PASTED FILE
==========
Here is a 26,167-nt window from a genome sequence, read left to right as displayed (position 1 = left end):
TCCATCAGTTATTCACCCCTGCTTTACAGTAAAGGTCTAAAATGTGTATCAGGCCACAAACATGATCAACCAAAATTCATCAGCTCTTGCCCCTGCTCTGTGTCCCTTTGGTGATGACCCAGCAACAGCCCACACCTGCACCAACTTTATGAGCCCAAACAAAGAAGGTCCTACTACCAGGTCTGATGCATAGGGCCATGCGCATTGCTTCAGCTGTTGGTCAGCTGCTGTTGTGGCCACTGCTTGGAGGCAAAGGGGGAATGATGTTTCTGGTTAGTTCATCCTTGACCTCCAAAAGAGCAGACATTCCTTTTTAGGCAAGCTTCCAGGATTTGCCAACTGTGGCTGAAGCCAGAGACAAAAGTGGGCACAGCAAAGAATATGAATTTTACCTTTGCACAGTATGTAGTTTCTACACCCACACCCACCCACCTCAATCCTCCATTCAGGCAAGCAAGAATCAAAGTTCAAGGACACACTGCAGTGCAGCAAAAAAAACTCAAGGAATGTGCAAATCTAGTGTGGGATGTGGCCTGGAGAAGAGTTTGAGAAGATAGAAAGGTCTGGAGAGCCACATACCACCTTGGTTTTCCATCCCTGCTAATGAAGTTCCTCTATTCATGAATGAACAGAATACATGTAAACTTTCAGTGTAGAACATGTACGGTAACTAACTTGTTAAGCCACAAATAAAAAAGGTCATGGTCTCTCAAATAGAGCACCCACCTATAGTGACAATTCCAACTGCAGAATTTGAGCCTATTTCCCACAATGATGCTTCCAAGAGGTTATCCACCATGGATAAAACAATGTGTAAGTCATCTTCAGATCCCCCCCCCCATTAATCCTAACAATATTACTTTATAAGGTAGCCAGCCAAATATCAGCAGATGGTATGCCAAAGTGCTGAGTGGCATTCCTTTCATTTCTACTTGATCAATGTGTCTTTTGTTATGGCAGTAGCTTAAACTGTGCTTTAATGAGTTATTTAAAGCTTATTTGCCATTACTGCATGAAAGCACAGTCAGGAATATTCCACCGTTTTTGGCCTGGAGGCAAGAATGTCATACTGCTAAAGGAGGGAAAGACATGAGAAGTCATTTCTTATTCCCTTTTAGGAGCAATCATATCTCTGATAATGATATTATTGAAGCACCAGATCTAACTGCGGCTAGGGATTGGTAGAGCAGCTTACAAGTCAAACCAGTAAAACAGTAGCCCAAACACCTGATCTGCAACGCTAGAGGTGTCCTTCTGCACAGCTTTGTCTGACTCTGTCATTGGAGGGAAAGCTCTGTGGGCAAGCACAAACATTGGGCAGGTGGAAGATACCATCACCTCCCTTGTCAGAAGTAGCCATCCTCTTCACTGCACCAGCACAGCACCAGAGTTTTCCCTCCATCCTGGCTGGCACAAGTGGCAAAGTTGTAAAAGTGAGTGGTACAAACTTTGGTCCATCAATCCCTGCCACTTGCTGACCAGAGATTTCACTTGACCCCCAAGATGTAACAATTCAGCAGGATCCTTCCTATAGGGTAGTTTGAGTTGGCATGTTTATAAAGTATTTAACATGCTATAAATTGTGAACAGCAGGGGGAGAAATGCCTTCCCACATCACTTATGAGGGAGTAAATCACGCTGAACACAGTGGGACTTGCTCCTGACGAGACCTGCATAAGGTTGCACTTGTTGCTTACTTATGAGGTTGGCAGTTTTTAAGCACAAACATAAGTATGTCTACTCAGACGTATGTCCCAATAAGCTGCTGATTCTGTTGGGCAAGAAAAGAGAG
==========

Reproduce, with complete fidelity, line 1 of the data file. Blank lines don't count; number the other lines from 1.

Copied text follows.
Here is a 26,167-nt window from a genome sequence, read left to right as displayed (position 1 = left end):